Hospital pharmacists input is probably more significant when patients go home from a specialized tertiary care facilities like Mayo, Cleveland Clinic or IU Med Center. I wonder if the discharge planning committee has a pharmacist on it to help monitor take-home med prescriptions.

Seamless transfer from retail to hospital is not; there are problems with poly-pharmacy, obtaining meds from mail-order (don't ever try to call one of these places for information--it's not going to happen!), patients that don't take their meds (our social worker refers a LOT of patients to the local skilled nursing care facilities), and patients that are so poor that they don't get consistent therapy, plus the simple fact that hospital pharmacy has no knowledge of what insurance plans would cover, or on what meds the patient will be discharge home.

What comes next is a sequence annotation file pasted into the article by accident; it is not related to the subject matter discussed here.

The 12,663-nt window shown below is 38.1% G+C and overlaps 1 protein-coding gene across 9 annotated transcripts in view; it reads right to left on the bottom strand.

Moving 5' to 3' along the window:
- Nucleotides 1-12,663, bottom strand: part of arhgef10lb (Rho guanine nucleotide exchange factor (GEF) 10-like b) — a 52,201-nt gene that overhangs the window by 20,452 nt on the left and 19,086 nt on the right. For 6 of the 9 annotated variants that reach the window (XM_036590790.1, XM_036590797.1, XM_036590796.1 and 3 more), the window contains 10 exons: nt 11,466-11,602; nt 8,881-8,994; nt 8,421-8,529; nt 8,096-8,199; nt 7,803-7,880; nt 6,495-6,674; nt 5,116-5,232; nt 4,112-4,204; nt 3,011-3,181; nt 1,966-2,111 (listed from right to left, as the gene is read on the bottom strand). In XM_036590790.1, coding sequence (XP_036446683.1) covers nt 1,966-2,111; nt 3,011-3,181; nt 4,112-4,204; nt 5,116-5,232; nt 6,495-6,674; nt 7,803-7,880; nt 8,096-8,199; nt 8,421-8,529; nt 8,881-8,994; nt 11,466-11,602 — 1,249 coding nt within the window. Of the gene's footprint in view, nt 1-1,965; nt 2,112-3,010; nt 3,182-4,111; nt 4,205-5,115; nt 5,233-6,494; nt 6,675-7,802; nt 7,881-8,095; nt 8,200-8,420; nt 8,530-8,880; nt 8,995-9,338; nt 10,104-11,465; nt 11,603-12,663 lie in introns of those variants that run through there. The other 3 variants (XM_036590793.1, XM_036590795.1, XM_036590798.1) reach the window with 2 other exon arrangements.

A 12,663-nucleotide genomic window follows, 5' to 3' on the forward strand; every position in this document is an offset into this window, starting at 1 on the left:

I have always, always, thought it would be worthwhile if these reconciliation records could travel from retail to hospital to wherever, in the SAME format. When I first started following up with patient home supplies a long time ago, I even got a lot of flak from within the pharmacy department because we were going to be liable if we discussed patient therapies 'outside' of the hospital.

A single-payer health care system might provide involved a measure of consistency. Apparently a lot of pharmacists decry universal health care.

Jennifer said...

I feel you on this. At least on Medicare they're paying more of the inhaler than on Medicaid. I have numerous patients that refuse to give up smoking and fill every month like clockwork: Atrovent, Spiriva, Advair, Proair, albuterol nebulizer soln, etc. All on Medicaid. If we're lucky a $2 copay on some of them. The $2 will cause moaning and screaming, but the cost of 4 cartons of cigarettes doesn't phase them. I want to scream, "Quit smoking and then you won't NEED thousands of dollars of breathing aides every month! Arrrgh my taxes!"